Sunday, 12 August 2012

11g R2 – Managing Redo Logs


My name is Mark Tiger, creator of this blog.  I am an Oracle Certified Professional (OCP DBA 11g).

Gathering information for some DBA tasks can be time-consuming, even although the commands that you need to issue eventually can be over quite quickly.  I have gone through this process over and over again, and have decided to help other Oracle DBA’s in the community.

In this blog, I will give you the details of how to carry out those tasks; that typically need a lot of research, before you can do them.  I will try to present the information in an easy to understand way.  My hope is that this will save you lots of time in research, and help to make you more productive as an Oracle DBA.  The illustrations are primarily meant for Linux, since this is a Platform; that enjoys preference from Oracle.  However they are easily adaptable for versions of UNIX/AIX and windows etc.

11g R2 – Managing Redo Logs

The redo logs are very important structures for recovery operations.  They consist of two or more pre-allocated files that store all the changes made to the database, as they occur.  Each instance has at least one redo log to protect the database, in case of an instance failure.

Typically only one instance accesses an Oracle Database.  In a RAC environment, we refer to the redo logs for each instance as “redo threads”.  Each instance has its own redo thread, which consists of a set of redo logs for that instance.  This arrangement eliminates the potential bottleneck, of having contention for a single set of redo logs.  We will focus on one instance, so the thread is assumed to be thread 1, in a typical installation.

Redo logs are filled with redo entries.  A redo entry is made up of a set of change vectors. A change vector is a description of a change made to a single block in the database.  A change to a table will affect: redo entry containing change vectors that describe the changes to the data segment blocks for the table, the undo segment data block is written to, the transaction table for the undo segments.

Redo entries record data that you can use to reconstruct all changes made to the database, this includes the undo segments.  The redo log also protects redo or undo data.  When you recover the database using the redo logs, the Oracle Database reads the change vectors in the redo entries, and applies the changes to the affected data blocks.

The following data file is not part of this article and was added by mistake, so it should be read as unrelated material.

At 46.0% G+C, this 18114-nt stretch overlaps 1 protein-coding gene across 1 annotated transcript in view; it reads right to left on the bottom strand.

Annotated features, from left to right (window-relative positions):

Redo records are buffered in a circular fashion in the log buffer of the SGA.  Whenever a transaction is committed, the background process LGWR(Log Writer), writes the redo records from the redo log buffer in the SGA, and writes them to a redo log file, and assigns a SCN(System change number), to identify the records for each committed transaction.  When the redo records from a given transaction are safely written to the redo log files, then the user process is notified that the transaction has been committed.

If the redo log buffer fills, or another transaction commits, then LGWR flushes all the redo log records in the redo log buffer to a redo log file.  Some of the transactions written to the redo log file, may not yet be committed.  However the Oracle database can roll these transactions back if required.

Writing to the Redo Log
There should be two or more redo log files.  Oracle Database requires a minimum of two redo log files, so that one redo log is always available, while the other one is being archived.

LGWR writes to redo log files in a circular fashion.  When one redo log file is full, LGWR moves onto the next one and starts writing.  When LGWR, get back to the first redo log file, it overwrites the first one.

The ability of LGWR, to overwrite already full redo log files, depends on whether archiving is anabled or not.
·         If the database is in NOARCHIVELOG mode then archiving is disabled.  A filled redo log file is available to be overwritten, after the changes recorded in it have been written to the data files.
·         If e database is in ARCHIVELOG mode the archiving is enabled.  A filled redo log file is available to be overwritten, after the changes recorded in it have been written to the data files, and the redo log file has been archived.

Active and inactive redo log files
LGWR writes to one redo log buffer at a time, all the data from the redo log buffer.  The redo log file that LGWR is actively writing to is called the “current” redo log file.

Redo log files that are required for instance recovery are called active redo log files.  Redo log files, that are no longer required for instance recovery are called inactive redo log files.

If the database is in ARCHIVELOG mode, which is the recommended mode of operation; then the LGWR, can’t overwrite a redo log file, until it has been archived by ARCn (Archiver background process). 

Log Switches